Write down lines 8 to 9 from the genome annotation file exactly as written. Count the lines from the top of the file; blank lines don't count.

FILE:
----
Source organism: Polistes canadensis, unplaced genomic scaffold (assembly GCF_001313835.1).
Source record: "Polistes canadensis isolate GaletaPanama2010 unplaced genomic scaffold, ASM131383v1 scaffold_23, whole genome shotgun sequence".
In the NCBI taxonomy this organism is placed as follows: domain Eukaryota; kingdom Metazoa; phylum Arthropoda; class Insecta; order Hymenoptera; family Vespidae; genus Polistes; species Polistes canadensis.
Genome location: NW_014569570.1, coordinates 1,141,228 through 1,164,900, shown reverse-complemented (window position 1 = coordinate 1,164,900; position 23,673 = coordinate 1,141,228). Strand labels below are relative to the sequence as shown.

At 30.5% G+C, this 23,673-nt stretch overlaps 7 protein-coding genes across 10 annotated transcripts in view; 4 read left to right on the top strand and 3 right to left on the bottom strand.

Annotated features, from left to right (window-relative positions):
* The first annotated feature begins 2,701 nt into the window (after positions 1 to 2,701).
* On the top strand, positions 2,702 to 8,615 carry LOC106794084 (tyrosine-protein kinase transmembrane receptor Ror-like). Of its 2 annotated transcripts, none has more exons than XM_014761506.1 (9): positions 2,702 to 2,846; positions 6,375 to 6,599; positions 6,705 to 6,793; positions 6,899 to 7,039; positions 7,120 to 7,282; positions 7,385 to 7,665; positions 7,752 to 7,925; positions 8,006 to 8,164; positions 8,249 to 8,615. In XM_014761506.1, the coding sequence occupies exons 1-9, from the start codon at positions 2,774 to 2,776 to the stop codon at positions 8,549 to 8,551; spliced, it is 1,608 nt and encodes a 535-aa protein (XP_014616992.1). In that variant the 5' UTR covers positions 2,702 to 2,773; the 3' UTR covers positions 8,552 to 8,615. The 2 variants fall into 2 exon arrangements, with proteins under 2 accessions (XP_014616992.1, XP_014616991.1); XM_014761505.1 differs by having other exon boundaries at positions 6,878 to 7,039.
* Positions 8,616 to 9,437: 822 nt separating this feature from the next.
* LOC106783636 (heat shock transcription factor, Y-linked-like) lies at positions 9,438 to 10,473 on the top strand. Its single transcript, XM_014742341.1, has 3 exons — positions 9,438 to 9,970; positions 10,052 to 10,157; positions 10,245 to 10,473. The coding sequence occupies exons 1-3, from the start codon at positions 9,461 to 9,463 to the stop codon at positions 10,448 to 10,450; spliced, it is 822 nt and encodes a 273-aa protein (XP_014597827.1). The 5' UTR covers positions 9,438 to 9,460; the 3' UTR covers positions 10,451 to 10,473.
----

* On the top strand, positions 2,702 to 8,615 carry LOC106794084 (tyrosine-protein kinase transmembrane receptor Ror-like). Of its 2 annotated transcripts, none has more exons than XM_014761506.1 (9): positions 2,702 to 2,846; positions 6,375 to 6,599; positions 6,705 to 6,793; positions 6,899 to 7,039; positions 7,120 to 7,282; positions 7,385 to 7,665; positions 7,752 to 7,925; positions 8,006 to 8,164; positions 8,249 to 8,615. In XM_014761506.1, the coding sequence occupies exons 1-9, from the start codon at positions 2,774 to 2,776 to the stop codon at positions 8,549 to 8,551; spliced, it is 1,608 nt and encodes a 535-aa protein (XP_014616992.1). In that variant the 5' UTR covers positions 2,702 to 2,773; the 3' UTR covers positions 8,552 to 8,615. The 2 variants fall into 2 exon arrangements, with proteins under 2 accessions (XP_014616992.1, XP_014616991.1); XM_014761505.1 differs by having other exon boundaries at positions 6,878 to 7,039.
* Positions 8,616 to 9,437: 822 nt separating this feature from the next.